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What's so ingenious in diffractive lenses?

To my naive eye they seem to be just Fresnel lenses with smaller features.

What makes it so magic and why all the fuss about it?

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Are they really so good? My understanding was that photo lenses with diffractive elements where optically no better than conventional lenses, only smaller and lighter. On the other hand, conventional lenses are already quite good... – Edgar Bonet Jul 6 '11 at 13:10
@Edgar: Conventional lenses are quite good as long as you are not trying to get diffraction-limited performance at NA=0.85 over 30x20mm area ;-) – BarsMonster Jul 6 '11 at 13:27
@BarsMonster: Waow! Is that possible at all? I would be curious to see a lens with this performance, diffractive or not. Should be a monster! – Edgar Bonet Jul 6 '11 at 13:35
@Edgar: Indeed. Take a look at lenses for lithography, they are that good ;-) But 26 optical parts, and guess the cost :-) – BarsMonster Jul 6 '11 at 14:18
up vote 8 down vote accepted

Diffractive optics aren't magic, they are simply another tool that can be used in designing an optical system. They can do things that refractive optics cannot, and they are often lighter and smaller than an equivalent refractive optic.

It is important to keep in mind, however, that the benefits of a Diffractive Optical Element (DOE) are not free. DOEs have limitations of their own. They are harder to produce, and typically produce the desired results only under very specific conditions.

For example, lets say you want to produce a circular laser beam with a very uniform intensity profile. What are your options for achieving this?

  • Most laser sources produce a roughly Gaussian beam, so you could expand this beam heavily with a refractive expander, and then mask out everything but the center of the beam. This will give you a relatively uniform beam, but you will waste a lot of light.

  • You could use a more complicated refractive design, like a micro-lens array. This is difficult to engineer, and won't give perfect results, but it can do a very good job under a variety of conditions. The beam intensity can be made uniform over a large distance, and the input beam to the micro-lens array will not need to be perfectly collimated. It will also work across a relatively broad wavelength range.

  • Finally, you could design a DOE beam shaper. These can be designed to give any intensity profile you like, but it will be expensive to produce. It may (depending on what it is doing) have certain flaws characteristic of DOEs, like a strong zero-order beam (where a large fraction of input to the DOE passes through without being shaped). It may be very sensitive to errors in the input beam wavelength or collimation, and it may only produce the desired intensity profile over a short range of distances.

Like any tool available to a lens designer, DOE's have their uses. They can have very strong negative dispersion, which is often useful to correct chromatic aberration, and as I said they can be designed to produce arbitrary illumination patterns which would be outrageously difficult to make with purely refractive optics.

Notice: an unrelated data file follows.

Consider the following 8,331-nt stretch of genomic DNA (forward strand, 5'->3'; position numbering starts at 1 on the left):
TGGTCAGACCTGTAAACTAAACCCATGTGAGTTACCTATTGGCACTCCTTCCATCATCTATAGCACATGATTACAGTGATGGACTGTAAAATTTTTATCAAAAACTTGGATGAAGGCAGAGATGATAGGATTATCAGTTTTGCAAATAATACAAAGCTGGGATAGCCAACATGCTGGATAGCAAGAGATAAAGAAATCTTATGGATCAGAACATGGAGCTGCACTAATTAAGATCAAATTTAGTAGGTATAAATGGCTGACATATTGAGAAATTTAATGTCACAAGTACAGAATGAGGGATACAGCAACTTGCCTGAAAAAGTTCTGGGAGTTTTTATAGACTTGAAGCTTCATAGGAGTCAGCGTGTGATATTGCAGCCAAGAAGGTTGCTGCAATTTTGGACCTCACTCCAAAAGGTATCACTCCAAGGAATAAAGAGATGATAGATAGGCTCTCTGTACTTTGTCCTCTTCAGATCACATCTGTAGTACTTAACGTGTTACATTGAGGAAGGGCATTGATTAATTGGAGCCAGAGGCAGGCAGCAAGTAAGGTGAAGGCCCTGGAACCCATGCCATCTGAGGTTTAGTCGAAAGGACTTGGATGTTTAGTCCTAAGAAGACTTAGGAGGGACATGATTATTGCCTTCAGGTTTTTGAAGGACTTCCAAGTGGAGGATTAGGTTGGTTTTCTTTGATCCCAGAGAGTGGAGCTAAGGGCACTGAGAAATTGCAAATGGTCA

Lastly, while you can say they are "just Fresnel lens with smaller features," it is important to understand that a Fresnel lens is a diffractive optic, just a very simple one. In fact, when your understanding of diffraction is deep enough, you will realize that, in some sense, all lenses are diffractive optics. While you can engineer the phase profile of a DOE to produce a highly complex optical field, you could also design one to produce a simple focal spot; the resulting design would be a simple lens!

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Here is a modern practical application of diffractive optics to solve a surgical problem.

When cataract surgery is done by an ophthalmologist (like myself), the cloudy lens of the eye is replaced by an artificial lens called an intra-ocular lens or an "implant" for short.

The standard implant, with its refractive optical design like a magnifying lens, creates chromatic aberration because its edges act as prisms. We know that prisms bend short wavelength light (e.g. blue) MORE than long wavelength light (e.g. red). Therefor a pinpoint light will be seen to have have a halo of chromatic aberration with a red outer edge.

A lens designed with diffractive optics also creates chromatic aberration, but in reverse: It bends short wavelength light LESS, etc. In this case a pinpoint light will be seen to have a halo of chromatic aberration with a blue outer edge.

Since chromatic aberration of either kind interferes with ideal sharp vision, the obvious solution is to use an implant designed with a combination of refractive and diffractive optics; the two kinds of chromatic aberration can be made to cancel each other.

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I was under the impression that implants of this kind are superpositions of several lens systems at once, forming several different focusses for an image. The brain swiftly learns to discard those out of focus and choose the best focussed one, so the result is a lens that is highly multifocal without the need for any eye movement to adjust the focus. – WetSavannaAnimal aka Rod Vance Jun 11 at 8:56

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